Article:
The issue is that, the United States had never shown its face directly in the military coup. In the military coups in Argentina and Chile, the United States officially had nothing to do with them, but its intelligence agencies have been involved and they would also establish links with the new government as occurred in many Latin American countries. Then you have the killings in Indonesia which led to a regime change and the demise of the Sukarno government at a time when many examples in the history showed that the United States had supported non-democratic forms of government, and that the United States has been involved in illegal forms of violation of international law leading to the destruction of the entire country which is certainly true in Afghanistan and Iraq and that it has also been conducting and supporting devastating economic measures which have led to the impoverishment of millions of people. I’m talking about the so-called IMF and World Bank reforms which have been spearheaded by the US and also through the links to Wall Street, and the fact that the creditors have imposed devastating reforms on those countries which have served essentially to destroy those countries. Now if we look at Africa, we may have democracies in name, but in fact we have a whole continent which is impoverished. I should mention that as of 1980s and 1990s, the United States ceased to install dictatorships as it has been the case in an earlier period, and started to install so-called democracies that in effect have only been a façade. It was called regime change, and subsequently called color revolution, including intervening in the election process; you co-op the candidate, you have the right candidate elected and essentially, what the United States was doing was installing the contours of a new colonial form of government whereby countries would be integrated into the US sphere of influence, and the heads of state of these countries would obey orders from Washington.
And if we look at the world today, with a few exceptions, most countries of the world, particularly in the developing world, have lost their sovereignty. They’ve lost their political sovereignty but also their economic sovereignty, because they have to obey the orders of the creditors and have to implement the reforms which are proposed to them by the IMF and the World Bank.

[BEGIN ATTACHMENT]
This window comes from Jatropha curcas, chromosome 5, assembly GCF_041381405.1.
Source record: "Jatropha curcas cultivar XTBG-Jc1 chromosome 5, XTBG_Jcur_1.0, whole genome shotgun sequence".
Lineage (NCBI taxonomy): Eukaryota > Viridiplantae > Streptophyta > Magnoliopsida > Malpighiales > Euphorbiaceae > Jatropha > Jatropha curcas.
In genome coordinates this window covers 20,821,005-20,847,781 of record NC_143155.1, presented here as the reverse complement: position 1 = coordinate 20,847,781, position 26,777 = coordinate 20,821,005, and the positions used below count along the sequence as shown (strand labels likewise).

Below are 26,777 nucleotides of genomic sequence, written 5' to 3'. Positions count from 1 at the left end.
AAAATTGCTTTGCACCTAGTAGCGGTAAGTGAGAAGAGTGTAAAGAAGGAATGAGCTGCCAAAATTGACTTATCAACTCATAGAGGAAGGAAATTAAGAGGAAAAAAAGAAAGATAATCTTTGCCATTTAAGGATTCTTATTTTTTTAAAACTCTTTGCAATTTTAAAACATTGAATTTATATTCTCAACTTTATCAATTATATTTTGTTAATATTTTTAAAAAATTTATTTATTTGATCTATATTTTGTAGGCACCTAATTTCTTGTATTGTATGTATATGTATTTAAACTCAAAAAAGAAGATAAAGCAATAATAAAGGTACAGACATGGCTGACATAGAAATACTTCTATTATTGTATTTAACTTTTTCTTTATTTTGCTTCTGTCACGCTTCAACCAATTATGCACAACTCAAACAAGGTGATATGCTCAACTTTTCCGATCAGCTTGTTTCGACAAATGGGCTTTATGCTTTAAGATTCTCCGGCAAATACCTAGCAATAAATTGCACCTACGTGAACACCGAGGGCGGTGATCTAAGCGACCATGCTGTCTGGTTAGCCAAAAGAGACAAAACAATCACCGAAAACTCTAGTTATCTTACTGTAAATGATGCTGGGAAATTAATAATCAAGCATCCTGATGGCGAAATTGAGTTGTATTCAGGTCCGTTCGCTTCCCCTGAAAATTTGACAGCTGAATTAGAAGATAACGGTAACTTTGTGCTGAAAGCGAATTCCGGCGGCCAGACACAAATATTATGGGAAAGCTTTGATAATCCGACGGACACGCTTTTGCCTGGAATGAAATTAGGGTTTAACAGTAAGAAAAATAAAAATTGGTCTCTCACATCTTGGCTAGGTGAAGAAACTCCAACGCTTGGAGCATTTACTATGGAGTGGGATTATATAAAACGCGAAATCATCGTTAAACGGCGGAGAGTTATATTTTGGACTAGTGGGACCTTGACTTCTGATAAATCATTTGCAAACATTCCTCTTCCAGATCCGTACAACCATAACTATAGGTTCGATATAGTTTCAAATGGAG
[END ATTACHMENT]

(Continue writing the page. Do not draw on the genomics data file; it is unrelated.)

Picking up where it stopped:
Q: You mentioned the history of the US military interventions in other countries and that it has planned several revolutions and coups across the world; however, the US statesmen usually justify these interventions with the idea of “humanitarian intervention”, that is to launch a military strike against a country at war in order to prevent it from “killing its own people.” This is what happened in Syria, Libya and other places in the recent history. What do you think about this notion, its basis, legality and justifiability?
A: There’s absolutely no legality in intervening militarily in a sovereign country, irrespective of the conduct of the governments in relation to their own people. That’s a basic tenet of international law. But I should mention that the United States intervened in Libya, with a view to destabilizing Libya as a nation-state and steal its oil reserves. Libya has 3.5% of global oil and gas reserves while the United States has barely 2%. Their objective was ultimately to establish a proxy regime using the so-called Islamist forces but in effect the so-called rebels were trained by CIA. They are presented as Al-Qaeda affiliated entities but actually we know that Al-Qaeda is a creation of the US intelligence going back to the Soviet-Afghan War.
So, in effect what has been done was to initiate an insurgency which was backed by Western Special Forces, bomb the country and then present it as a humanitarian endeavor. The only way we can portray this as a humanitarian endeavor is through the Western corporate media to present it that way and convey the idea that killing people is a humanitarian undertaking. And that’s precisely what happened. The Western media and main corporate news outlets including print press and television presented and demonized the head of state, in this case Muammar Gaddafi, and upheld the terrorists as freedom fighters and they then presented the transition as a move toward democracy when in fact everything in Libya indicated that this was a move toward the destruction of an entire country, its institutions and in other words, its transformation from a country into a territory and then into an object of investment as well as looting its natural resources, which in this special case is oil. That’s the background.